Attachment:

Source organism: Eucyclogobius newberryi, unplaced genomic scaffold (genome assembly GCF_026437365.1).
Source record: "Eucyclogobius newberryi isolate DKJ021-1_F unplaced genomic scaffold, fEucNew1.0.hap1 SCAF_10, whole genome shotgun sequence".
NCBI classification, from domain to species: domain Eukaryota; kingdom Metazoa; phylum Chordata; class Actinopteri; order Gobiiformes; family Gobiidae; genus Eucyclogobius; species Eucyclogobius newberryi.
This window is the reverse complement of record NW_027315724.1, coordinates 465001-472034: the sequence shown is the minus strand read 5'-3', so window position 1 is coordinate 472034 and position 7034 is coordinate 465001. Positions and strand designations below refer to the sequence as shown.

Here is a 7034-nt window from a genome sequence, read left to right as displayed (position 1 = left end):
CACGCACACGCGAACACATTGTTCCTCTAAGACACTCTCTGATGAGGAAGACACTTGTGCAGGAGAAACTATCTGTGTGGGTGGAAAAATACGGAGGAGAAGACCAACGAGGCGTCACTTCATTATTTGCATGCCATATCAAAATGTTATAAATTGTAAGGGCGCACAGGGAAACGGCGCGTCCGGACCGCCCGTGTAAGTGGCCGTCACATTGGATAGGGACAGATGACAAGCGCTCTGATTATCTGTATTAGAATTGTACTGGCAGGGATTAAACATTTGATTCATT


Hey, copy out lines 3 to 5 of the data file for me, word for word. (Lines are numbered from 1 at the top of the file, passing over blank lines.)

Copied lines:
NCBI classification, from domain to species: domain Eukaryota; kingdom Metazoa; phylum Chordata; class Actinopteri; order Gobiiformes; family Gobiidae; genus Eucyclogobius; species Eucyclogobius newberryi.
This window is the reverse complement of record NW_027315724.1, coordinates 465001-472034: the sequence shown is the minus strand read 5'-3', so window position 1 is coordinate 472034 and position 7034 is coordinate 465001. Positions and strand designations below refer to the sequence as shown.

Here is a 7034-nt window from a genome sequence, read left to right as displayed (position 1 = left end):